Some breast cancer surgery patients develop chronic arm swelling as a consequence of having underarm lymph nodes removed. This swelling is called “lymphedema.” However, using current surgical techniques, the risk of this occurring is greatly reduced.

The arm swelling is caused by an accumulation of fluid that is unable to return to general circulation. In breast cancer surgery patients, removal of a large number of underarm lymph nodes (axillary node dissection) can disrupt the lymphatic channels and result in fluid accumulation in the arm.

Sentinel node biopsy procedures allow removal of many fewer lymph nodes than the standard lymph node dissections routinely performed in the past. Patients who undergo only a sentinel lymph node sampling very rarely develop lymphedema.

Those patients with axillary lymph nodes found to be involved by cancer, generally require that more lymph nodes are removed through a procedure known as axillary node dissection. There can be some risk for the development of lymphedema for these patients. Additional lymphedema risk factors include obesity, age and radiation to the lymph nodes.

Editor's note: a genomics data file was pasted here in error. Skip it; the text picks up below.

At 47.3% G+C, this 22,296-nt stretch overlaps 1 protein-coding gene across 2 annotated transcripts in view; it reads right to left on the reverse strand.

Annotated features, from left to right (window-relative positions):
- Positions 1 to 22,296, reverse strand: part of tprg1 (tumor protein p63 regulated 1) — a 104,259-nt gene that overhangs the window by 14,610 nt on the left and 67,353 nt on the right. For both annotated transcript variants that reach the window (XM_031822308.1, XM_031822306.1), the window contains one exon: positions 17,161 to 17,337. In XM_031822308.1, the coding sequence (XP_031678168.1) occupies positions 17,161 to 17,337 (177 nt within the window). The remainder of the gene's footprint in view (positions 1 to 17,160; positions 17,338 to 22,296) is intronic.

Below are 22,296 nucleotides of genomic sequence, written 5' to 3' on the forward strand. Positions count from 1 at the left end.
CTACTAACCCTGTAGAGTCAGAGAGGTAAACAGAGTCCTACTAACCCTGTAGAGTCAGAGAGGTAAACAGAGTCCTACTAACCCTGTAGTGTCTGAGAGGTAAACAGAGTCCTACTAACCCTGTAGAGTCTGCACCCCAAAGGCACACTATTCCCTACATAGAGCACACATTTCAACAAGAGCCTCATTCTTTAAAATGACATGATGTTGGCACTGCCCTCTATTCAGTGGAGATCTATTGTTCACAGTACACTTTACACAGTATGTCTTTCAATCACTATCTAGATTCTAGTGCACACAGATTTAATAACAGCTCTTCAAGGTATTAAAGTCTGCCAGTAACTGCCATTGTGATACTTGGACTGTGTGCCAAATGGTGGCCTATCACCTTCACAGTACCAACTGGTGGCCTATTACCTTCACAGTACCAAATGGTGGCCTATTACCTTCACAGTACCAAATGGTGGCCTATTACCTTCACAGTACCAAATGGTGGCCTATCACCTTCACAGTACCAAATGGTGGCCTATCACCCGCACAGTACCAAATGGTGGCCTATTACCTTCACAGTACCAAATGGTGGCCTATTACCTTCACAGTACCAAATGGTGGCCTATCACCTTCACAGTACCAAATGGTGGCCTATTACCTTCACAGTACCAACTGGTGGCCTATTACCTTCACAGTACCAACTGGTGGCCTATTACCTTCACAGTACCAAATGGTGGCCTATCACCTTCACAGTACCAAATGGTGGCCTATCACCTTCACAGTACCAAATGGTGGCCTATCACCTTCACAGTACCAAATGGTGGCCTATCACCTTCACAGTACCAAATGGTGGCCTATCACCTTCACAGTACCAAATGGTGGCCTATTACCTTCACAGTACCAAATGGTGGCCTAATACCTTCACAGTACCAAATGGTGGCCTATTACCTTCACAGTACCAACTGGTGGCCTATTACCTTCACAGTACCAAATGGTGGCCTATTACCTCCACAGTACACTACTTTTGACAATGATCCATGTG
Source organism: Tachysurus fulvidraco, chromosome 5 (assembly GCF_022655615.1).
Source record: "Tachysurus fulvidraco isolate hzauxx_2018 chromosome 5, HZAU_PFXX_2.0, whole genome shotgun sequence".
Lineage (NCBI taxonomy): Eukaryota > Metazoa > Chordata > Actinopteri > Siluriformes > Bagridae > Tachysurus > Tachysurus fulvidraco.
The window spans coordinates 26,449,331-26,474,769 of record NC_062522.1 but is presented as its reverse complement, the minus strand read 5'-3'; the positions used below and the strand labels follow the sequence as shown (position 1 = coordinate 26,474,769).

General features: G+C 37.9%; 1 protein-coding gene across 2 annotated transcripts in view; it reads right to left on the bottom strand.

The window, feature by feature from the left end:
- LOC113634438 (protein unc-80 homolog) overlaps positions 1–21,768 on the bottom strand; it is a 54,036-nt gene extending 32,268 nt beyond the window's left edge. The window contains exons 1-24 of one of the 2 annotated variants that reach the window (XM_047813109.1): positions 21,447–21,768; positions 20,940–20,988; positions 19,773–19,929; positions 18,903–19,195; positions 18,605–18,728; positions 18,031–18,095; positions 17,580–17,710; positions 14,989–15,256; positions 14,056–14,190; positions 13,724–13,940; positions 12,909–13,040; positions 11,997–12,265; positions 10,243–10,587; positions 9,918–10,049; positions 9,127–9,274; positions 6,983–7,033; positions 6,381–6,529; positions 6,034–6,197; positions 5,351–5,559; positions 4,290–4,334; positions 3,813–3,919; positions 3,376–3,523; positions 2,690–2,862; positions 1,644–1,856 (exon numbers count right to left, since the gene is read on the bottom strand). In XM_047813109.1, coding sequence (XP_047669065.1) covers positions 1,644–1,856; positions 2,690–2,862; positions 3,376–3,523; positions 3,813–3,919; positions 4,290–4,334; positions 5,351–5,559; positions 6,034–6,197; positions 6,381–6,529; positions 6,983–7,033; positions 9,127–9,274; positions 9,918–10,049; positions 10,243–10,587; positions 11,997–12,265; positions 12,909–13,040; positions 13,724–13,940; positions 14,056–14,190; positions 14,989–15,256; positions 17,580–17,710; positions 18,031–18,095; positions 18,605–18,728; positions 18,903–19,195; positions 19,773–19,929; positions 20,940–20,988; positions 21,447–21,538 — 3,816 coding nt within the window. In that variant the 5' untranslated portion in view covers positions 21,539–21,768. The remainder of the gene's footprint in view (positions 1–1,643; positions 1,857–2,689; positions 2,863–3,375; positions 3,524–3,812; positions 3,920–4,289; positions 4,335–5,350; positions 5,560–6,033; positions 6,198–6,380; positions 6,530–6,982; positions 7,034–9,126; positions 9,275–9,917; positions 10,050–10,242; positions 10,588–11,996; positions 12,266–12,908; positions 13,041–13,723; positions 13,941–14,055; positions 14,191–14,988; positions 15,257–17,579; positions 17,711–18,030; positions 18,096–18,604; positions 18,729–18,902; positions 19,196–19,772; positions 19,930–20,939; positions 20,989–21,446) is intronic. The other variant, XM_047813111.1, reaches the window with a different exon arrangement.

In high-risk patients, lymphedema cannot always be avoided. Precautions that may help include the avoidance of infection or injury to the arm and avoidance of constriction of the arm (tight clothing, blood pressure cuffs, wearing a heavy purse, etc.).

The risks from IVs and blood draws occur only if there is injury from those procedures. Blood draws or IVs themselves generally do not cause lymphedema in the absence of some complication. Be sure to check with your physician for any additional precautions.

If lymphedema develops or seems to be developing, evaluation can be arranged with a lymphedema specialist. An appropriate physical therapy program can minimize the degree of swelling and in some early cases, reverse the process.